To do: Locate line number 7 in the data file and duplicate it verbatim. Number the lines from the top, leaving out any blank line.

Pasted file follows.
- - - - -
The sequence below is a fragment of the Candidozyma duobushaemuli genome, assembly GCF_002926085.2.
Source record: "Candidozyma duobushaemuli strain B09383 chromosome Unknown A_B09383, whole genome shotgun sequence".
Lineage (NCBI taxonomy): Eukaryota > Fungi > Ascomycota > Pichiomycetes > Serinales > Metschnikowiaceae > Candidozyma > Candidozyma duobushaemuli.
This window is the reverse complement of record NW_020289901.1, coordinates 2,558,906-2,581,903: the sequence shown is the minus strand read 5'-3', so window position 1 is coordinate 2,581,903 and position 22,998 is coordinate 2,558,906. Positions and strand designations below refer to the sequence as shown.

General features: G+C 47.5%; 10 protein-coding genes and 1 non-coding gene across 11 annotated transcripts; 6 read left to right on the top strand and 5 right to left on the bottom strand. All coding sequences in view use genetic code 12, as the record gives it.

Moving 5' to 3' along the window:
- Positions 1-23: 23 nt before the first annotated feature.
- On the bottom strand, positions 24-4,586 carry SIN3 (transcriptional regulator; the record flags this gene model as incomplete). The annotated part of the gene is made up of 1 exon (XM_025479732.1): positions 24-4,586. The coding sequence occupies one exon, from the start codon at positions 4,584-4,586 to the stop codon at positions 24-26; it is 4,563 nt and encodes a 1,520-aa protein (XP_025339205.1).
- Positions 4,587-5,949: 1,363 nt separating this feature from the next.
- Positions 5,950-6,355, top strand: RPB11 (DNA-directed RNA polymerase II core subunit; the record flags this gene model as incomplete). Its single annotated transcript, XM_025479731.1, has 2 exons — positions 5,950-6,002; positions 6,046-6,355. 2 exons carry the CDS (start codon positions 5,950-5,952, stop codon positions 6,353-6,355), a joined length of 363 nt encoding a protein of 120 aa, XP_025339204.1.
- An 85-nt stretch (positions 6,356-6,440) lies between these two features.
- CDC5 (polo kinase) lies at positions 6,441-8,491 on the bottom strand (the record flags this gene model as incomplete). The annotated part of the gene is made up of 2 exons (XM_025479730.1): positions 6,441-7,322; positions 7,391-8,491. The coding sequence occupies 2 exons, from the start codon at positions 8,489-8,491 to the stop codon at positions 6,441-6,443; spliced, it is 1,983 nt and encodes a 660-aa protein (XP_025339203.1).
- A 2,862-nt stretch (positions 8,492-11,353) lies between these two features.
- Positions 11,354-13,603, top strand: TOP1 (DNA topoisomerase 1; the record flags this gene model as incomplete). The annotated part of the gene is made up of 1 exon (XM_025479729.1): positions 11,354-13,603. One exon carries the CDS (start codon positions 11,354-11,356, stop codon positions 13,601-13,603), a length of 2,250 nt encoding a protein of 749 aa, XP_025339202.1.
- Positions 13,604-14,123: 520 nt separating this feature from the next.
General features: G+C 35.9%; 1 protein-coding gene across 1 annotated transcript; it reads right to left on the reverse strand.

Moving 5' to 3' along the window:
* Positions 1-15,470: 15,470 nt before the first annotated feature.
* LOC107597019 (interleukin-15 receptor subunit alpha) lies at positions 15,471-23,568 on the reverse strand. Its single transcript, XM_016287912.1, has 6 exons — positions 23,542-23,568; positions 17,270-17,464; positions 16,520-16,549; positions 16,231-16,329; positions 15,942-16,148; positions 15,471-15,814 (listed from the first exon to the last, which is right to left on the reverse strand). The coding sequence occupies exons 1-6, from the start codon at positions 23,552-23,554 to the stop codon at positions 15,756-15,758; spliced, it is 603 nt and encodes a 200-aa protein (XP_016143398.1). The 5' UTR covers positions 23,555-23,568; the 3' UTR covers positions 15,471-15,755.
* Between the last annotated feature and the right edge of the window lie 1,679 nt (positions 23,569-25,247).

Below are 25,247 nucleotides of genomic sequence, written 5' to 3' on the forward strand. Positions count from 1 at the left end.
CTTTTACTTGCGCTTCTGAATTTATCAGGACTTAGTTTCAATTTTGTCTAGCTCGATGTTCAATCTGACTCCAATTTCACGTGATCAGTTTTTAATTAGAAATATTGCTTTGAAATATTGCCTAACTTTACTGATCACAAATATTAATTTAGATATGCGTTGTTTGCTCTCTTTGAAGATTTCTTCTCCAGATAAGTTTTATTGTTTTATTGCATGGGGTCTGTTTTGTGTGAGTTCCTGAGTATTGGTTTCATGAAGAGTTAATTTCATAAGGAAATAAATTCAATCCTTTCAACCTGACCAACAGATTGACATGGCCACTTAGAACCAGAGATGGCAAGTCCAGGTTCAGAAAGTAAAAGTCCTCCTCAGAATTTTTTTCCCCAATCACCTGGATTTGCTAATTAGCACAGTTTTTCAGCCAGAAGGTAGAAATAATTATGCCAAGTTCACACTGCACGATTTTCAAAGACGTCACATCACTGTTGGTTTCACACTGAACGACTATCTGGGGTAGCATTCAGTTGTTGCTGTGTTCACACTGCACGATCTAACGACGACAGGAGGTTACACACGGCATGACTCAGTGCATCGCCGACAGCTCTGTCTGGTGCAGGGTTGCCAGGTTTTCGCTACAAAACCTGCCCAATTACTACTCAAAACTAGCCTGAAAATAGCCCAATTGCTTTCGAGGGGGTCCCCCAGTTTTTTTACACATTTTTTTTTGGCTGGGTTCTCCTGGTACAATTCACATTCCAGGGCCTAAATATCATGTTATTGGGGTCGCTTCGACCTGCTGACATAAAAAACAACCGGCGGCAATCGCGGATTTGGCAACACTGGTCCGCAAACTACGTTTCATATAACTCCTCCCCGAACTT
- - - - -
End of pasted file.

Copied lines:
- Positions 1-23: 23 nt before the first annotated feature.